In Raimond Gaita's memoir Romulus, My Father', it is clear that both Romulus and Christina share the responsibility for her descent into depression and despair. However Romulus and Christina alone are not the only ones to blame for other exterior factor influenced her spiraling descent into a mental illness.
It is hard to say which of Christine's actions were caused by her, and which of them were caused by her mental illness. It was her actions, and no others that caused her to have the affairs that made Romulus push her away. Her affairs cannot be blamed solely on loneliness and the want of company, for readers are told that even on the boat to Australia Christina was committing acts of infidelity. Possibly her affairs were an outlet for the depression. However, no matter which it was caused by, it was her numerous affairs and her inability to look after Raimond that caused Romulus to move to Frogmore. Back at the migrant camp she had company, she had women she could talk to but at Frogmore, she had none but a 6 year old boy. In this aspect of her loneliness, it was her fault. In addition to that, it was of her own free will she moved to Frogmore, away from people, and into a new stage of despair. It was through her own actions she was committed to loneliness, and thus, despair.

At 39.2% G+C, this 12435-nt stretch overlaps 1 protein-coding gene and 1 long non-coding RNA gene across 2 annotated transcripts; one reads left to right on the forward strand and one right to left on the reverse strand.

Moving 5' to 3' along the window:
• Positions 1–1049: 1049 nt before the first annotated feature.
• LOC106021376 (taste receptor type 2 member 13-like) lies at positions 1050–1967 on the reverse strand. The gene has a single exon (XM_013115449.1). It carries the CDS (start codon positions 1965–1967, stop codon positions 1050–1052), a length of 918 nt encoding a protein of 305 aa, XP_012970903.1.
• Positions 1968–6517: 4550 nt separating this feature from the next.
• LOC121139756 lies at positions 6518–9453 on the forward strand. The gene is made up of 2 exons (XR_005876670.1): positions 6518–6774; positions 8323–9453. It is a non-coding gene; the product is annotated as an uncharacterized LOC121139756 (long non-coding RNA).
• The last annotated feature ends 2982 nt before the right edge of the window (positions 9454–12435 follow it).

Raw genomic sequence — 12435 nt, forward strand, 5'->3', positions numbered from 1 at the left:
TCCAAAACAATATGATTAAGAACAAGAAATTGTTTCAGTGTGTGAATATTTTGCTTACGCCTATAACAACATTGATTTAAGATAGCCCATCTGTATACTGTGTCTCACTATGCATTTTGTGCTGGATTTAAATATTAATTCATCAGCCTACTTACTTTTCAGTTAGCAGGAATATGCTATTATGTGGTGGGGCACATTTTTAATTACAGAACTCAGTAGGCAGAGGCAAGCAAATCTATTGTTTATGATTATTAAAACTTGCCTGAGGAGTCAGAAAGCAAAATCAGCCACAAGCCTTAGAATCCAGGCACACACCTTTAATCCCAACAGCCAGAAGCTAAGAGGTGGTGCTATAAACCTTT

Romulus plays his own part in his wife's depression for he was a hard man to live with. He was too good, his morals and values far outclassed the normal man. It is this quality that made him extraordinary, however, for Christina who hardly lived by her sense of what was right, this was intolerable for she could see, if not feel the contrast. He was not a tolerant man, living in a world of black and white, good and evil, right and wrong. Romulus worked too hard. When she was home, he took the opportunity to work overtime'. Communication between the two was hard to come by. This added another level of loneliness that could not be remedied except by another affair. They may have...
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